The Bible doesn't teach that being wealthy is a crime. Timothy reminds us to pray for leaders and all those in high places, they face many pressures, temptations, and hard decisions, but there are good people there too. They need support, accountability, and prayer. Wealth isn't bad or good in itself, it is getting wealthy on the backs of the poor is sinful. So is not sharing what we have with those who need help.

The last verse in the somewhat confusing Luke passage is a good one. "You cannot serve God and wealth." But we can serve God with our wealth.

Wednesday, 11 September 2013

God changes, so we can too!

Lectionary Readings for Sept. 15. Exodus 32:7-14, Ps. 51:1-10, 1Tim. 1:12-17, Luke 15:1-10
Donita Wiebe-Neufeld

"And the Lord changed his mind..." Ex. 32:14

I love this line! Even God's plans have contingencies and are open to change! The empowering thing is that the change happens because Moses intercedes, his prayers and arguments make a difference to God! It kind of shakes up our complacency about things if we take this story seriously. (And there are other Bible stories where the mind of God is changed too. My favorite is the one about the Syrophoenician woman in Mark 7:24-30. She argues with Jesus and he relents.) One of the things I love the most about these sorts of stories is that they set such a strong example. Too many times people "stick to their guns" instead of gracefully accepting that another position might be the better one. If even God can change, there should be hope for us!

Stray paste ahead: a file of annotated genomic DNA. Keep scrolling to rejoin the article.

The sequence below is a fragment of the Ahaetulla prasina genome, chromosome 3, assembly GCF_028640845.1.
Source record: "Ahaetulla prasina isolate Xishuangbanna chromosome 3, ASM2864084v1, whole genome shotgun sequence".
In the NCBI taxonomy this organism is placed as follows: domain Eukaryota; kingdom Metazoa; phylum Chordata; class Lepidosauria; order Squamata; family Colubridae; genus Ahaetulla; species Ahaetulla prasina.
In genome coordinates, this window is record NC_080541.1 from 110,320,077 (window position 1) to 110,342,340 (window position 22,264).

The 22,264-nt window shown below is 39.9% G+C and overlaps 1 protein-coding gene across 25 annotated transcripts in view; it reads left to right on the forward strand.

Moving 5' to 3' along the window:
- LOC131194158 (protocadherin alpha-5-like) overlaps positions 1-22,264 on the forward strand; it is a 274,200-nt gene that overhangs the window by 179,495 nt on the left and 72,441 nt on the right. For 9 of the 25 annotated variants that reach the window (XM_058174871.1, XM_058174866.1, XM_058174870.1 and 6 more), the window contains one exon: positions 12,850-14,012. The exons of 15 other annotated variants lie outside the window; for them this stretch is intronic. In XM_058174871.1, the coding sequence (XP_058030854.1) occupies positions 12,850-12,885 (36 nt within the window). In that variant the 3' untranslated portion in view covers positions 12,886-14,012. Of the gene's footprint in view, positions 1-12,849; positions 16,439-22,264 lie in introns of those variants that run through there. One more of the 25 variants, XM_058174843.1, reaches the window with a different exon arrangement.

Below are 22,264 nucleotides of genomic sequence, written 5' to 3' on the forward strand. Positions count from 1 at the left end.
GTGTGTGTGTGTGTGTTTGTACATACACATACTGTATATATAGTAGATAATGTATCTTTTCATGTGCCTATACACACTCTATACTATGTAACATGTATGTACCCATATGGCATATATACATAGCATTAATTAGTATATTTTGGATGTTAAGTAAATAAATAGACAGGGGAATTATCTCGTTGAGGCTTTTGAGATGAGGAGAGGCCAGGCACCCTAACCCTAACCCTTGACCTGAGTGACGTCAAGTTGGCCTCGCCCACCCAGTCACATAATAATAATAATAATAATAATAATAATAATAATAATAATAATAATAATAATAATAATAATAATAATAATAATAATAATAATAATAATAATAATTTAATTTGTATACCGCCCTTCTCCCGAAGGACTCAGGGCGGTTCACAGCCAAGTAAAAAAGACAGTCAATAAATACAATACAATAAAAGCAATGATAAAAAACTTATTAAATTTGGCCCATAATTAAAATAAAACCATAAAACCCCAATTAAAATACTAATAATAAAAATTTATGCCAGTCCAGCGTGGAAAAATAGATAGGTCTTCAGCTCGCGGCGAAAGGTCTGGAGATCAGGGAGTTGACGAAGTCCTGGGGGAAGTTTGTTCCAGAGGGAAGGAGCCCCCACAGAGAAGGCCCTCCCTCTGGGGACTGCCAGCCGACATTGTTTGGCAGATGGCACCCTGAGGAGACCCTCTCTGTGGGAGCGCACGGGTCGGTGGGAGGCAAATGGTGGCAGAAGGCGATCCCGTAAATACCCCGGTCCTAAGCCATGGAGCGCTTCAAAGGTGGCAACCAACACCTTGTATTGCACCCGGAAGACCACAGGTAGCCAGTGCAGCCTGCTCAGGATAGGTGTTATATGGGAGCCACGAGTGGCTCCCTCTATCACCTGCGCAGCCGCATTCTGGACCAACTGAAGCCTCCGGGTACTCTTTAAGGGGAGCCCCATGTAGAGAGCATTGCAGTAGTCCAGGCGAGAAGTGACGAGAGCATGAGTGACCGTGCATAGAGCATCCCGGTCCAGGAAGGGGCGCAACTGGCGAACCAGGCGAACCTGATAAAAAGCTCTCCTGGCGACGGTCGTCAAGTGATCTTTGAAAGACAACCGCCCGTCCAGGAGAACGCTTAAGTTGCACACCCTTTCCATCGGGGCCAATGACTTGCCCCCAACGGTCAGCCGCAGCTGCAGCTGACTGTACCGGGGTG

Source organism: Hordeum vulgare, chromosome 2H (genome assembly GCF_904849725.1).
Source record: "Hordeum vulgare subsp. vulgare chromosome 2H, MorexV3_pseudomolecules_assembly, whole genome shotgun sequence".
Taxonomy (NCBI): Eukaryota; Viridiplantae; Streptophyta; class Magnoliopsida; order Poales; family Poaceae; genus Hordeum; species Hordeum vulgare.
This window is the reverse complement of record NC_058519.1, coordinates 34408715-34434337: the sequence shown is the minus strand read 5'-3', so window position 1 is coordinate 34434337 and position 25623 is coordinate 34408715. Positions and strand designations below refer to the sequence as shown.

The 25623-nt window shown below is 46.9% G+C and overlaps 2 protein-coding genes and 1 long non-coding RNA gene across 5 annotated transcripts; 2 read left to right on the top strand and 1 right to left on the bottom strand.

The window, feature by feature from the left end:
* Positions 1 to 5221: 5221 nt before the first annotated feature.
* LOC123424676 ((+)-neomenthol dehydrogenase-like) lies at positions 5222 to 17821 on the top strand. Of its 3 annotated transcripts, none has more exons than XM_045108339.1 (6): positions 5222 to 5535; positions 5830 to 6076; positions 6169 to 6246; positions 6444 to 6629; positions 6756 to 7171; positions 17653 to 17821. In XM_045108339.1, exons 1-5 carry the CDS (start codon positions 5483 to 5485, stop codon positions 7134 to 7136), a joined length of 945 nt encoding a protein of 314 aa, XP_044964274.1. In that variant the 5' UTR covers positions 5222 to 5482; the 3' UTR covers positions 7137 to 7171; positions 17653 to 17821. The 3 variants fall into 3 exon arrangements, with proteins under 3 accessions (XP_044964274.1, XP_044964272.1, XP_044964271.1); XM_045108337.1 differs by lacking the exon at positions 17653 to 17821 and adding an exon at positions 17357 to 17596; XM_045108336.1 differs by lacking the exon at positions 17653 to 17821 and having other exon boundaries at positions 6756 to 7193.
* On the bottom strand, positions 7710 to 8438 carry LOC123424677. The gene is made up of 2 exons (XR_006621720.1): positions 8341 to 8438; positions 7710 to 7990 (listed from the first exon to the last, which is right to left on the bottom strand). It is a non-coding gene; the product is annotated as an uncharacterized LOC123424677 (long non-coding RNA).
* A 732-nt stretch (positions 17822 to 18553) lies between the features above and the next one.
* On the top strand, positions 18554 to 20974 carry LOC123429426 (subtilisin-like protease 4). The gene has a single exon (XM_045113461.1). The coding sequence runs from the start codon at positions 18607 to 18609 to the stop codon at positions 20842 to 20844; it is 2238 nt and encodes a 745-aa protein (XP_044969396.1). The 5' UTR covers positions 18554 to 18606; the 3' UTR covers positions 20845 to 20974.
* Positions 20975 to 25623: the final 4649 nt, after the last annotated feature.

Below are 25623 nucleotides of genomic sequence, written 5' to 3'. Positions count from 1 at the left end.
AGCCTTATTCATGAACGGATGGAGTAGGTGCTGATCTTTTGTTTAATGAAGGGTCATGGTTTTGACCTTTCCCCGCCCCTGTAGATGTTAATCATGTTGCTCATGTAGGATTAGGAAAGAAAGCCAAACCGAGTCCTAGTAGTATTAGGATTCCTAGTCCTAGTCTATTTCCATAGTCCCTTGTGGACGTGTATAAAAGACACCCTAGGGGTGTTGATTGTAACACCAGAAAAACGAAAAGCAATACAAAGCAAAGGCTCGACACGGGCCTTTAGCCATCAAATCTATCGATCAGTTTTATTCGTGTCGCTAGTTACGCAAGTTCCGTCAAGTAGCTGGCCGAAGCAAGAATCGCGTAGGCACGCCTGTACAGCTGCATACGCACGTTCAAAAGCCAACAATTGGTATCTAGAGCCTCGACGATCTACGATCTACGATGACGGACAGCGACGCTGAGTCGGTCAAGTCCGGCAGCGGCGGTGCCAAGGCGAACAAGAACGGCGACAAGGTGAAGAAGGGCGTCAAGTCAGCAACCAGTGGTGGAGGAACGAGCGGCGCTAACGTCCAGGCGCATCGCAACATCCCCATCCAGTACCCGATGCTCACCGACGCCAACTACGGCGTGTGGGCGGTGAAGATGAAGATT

This week the news about Obama's "red-line" and forceful threats have been everywhere in the news. This morning one report talked about the appearance of weakness if Obama would back down or change his mind. What is that!!! Being able to back down, or admit a mistake, or change course in a case like this should be seen as strength, not weakness.

It is, however, so very hard to back down. So often in our statements and actions we burn bridges behind us, making it feel impossible to change.

In Psalm 51, the poet implores God for mercy. To paraphrase him; "God, I deserve the punishment, but please change Your mind about me! Restore me." In the last verses, the poet shifts the focus from himself individually, to include the welfare of his people as well. He wants some wholesome change and isn't shy about asking for it, starting with himself.

The Timothy scripture reminds us of the incredible change that is possible. Paul is the "worst" of sinners, yet God changed him and he becomes an example of God's mercy.

All these scriptures assure us our calls to God are efficacious, that change is possible, and that mercy exists even where it seems impossible.Then the passage in Luke gives us the story of the Lost Sheep. It's not by accident that this story is told to grumblers. The pharisees and scribes were annoyed with the way Jesus extended mercy to sinners, after all, that's not what they deserved. By their unchanging attitudes, (burnt bridges) these leaders couldn't extend mercy, couldn't see the benefits of what Jesus was doing, wouldn't consider new ideas, and were completely resistant to possible change.

When are we the grumblers and resistant to changes God is calling us to make? What changes are we asking of God? And perhaps, as a follow up question, what things are already good and should stay the same?

Tuesday, 3 September 2013

Coming Home, but Something has Changed!

Lectionary Passages for Sept.8  Deut.30:15-20, Psalm 1, Philemon 1-21, Luke 14:25-33
Donita Wiebe-Neufeld